But what I am saying is that having kids necessitates a different lifestyle, and for those that choose to do it it becomes an inflection point that accelerates the perceived divide between age groups. There’s a definitive chasm between you and your [mostly younger] friends in terms of your daily routine, and you feel it. Socializing at shows suddenly feels different simply because you’re not there as much, you can’t be, so you’re not as plugged in to the shared experience of people hanging out with each other all the time.
I don’t want to dwell on kids, though; they’re just one factor in this larger conversation.
Within what age difference can a successful friendship be forged? I don’t fucking know, it varies! It’s not an exact science, and there are plenty of exceptions. The older you get, the wider the relatable age range becomes; see my comment above about now being grouped in with the same metal industry olds who once seemed impossibly wise and experienced to me. But it’s a real thing, and you know it — you FEEL it — when it’s happening.
So we stick to our kind. It’s why nostalgia exists; we all experienced that thing together, so we all appreciate it the same way! Look around you next time you’re at the nostalgia tour of the moment — Tool, Korn, Def Leppard, Guns N’ Roses, Mötley Crüe, whoever — and you’ll see people mostly your age. YES, I know, there are exceptions, young kids who appreciate the old stuff and gray-haired gurus who keep their ear to the ground and dig the new stuff. But they are the outliers, not the rule! Nostalgia for crabcore is basically a thing already, and while at first that seems insane to me — didn’t that fad just happen? — I totally get it, because when ‘80s hair metal came back into vogue some time in the early ‘00s I was fucking stoked, having not been of age to experience it when it originally happened. Yeah, it had only been ten years, but to a 20-year-old that’s half their life. Shit, kids in their mid-20s are now waxing nostalgic about .rar blogspots — fucking .rar blogspots, they totally sucked! — but, you know what, I truly do understand. We’re all nostalgic for that trend for which we were just a bit too young to fully grok as a fully-formed adult with distinct, developed tastes.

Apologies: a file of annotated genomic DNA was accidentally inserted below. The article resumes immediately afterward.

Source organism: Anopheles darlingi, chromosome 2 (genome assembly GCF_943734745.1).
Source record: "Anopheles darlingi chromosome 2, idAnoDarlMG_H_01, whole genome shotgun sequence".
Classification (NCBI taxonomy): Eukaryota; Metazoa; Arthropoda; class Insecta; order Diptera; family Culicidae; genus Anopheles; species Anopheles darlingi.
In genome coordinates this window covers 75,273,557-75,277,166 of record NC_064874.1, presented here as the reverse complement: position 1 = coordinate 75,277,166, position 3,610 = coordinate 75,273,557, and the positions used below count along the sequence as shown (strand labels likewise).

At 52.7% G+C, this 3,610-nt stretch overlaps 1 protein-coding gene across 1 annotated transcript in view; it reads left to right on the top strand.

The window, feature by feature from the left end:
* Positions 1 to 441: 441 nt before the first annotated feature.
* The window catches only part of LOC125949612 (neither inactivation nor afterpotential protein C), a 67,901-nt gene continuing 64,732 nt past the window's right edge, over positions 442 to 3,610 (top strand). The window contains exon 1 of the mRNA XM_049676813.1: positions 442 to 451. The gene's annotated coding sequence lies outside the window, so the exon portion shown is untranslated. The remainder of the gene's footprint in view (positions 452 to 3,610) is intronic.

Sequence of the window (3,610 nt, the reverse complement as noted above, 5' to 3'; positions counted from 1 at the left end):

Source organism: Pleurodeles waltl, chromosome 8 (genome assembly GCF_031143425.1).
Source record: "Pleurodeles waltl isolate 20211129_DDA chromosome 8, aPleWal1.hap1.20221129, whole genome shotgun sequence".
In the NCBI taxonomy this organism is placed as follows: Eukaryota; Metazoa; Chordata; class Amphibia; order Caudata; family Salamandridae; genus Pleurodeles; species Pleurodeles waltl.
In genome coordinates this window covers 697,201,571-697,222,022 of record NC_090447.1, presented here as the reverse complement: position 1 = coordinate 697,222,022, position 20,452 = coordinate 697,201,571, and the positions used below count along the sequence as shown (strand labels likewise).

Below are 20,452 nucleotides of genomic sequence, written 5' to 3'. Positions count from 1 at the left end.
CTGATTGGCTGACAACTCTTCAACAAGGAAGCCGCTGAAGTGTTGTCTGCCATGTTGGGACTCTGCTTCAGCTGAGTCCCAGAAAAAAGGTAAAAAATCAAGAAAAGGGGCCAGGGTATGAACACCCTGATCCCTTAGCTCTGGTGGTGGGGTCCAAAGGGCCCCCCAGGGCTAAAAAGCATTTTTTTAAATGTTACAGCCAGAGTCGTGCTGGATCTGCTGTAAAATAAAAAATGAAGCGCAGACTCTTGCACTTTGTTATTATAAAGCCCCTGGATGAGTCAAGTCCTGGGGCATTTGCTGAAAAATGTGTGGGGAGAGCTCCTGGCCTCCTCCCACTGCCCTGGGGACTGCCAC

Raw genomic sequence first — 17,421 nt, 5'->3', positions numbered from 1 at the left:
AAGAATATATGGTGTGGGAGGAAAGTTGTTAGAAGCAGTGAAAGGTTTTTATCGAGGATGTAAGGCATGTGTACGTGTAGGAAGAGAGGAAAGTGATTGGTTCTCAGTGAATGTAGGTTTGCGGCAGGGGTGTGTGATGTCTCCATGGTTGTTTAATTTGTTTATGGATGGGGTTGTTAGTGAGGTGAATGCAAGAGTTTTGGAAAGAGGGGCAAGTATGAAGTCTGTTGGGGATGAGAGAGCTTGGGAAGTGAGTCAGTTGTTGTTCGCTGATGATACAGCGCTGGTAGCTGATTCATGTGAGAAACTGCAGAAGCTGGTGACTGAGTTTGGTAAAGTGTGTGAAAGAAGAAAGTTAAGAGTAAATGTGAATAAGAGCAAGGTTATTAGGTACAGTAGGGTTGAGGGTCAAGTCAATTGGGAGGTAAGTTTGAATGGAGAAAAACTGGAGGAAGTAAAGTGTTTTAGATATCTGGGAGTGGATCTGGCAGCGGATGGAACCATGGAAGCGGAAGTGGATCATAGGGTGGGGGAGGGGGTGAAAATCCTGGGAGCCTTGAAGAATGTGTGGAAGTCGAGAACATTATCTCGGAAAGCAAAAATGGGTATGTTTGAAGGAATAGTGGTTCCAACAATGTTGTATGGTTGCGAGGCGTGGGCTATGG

How old are you? How old are most of your friends?
Are there metal trends from yesteryear that you simply don’t understand?
Are there metal trends happening right now that feel like they’re for the kids?
Who do you look up to in whatever industry you work in? Who looks up to you? Are they your true friends, or is there an unequal dynamic at play?
Sure, age is just a number, except when it isn’t. All of us will eventually get older, and all of us will be forced to reckon with our place in the world when that happens, especially those of us who live and breathe a youth-oriented movement like metal.
“Stop thinking of yourself as the oldest young person in the room and start thinking of yourself as the youngest old person in the room,” a wise person once told me. Truer words! That subtle shift in self-identity has done wonders for my psyche.
Where will you fit in as you age? How will you adapt?